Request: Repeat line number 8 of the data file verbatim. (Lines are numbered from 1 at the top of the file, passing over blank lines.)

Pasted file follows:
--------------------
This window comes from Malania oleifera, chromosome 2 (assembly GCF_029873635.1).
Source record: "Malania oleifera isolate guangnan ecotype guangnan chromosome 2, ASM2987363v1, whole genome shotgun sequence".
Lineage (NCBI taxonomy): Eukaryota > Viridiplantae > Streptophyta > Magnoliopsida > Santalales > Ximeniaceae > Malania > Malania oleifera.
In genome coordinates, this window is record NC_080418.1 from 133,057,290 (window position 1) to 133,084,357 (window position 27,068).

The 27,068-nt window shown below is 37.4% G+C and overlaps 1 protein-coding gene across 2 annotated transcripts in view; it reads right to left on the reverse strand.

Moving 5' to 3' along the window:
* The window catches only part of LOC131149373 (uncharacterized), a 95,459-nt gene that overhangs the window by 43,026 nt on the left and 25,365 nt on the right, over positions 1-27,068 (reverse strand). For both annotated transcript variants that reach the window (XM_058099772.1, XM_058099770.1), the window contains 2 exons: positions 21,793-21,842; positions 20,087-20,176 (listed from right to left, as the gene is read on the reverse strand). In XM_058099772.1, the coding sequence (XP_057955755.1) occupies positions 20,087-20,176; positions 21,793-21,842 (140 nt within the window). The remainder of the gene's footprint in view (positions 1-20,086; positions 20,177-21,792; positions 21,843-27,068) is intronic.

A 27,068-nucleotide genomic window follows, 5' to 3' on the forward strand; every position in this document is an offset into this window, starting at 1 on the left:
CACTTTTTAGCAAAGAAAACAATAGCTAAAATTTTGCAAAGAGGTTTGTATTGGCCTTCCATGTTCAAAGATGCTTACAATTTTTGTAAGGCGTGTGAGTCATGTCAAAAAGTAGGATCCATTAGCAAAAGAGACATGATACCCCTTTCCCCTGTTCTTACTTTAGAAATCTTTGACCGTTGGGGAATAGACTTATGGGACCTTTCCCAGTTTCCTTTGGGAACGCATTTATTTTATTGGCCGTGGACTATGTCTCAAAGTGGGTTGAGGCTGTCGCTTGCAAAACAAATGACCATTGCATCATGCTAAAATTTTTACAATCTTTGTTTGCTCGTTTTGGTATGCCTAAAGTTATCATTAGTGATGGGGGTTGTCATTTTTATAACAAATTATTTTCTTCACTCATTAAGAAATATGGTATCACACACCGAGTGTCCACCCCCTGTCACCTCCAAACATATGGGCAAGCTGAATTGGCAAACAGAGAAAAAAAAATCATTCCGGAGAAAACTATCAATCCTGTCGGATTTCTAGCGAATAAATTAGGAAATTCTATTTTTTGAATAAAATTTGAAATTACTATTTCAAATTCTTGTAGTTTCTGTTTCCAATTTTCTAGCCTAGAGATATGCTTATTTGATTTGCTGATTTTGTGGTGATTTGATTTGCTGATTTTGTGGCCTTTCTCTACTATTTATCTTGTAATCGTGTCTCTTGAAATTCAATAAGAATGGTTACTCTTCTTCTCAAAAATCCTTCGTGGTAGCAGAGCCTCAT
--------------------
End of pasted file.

A 27,068-nucleotide genomic window follows, 5' to 3' on the forward strand; every position in this document is an offset into this window, starting at 1 on the left: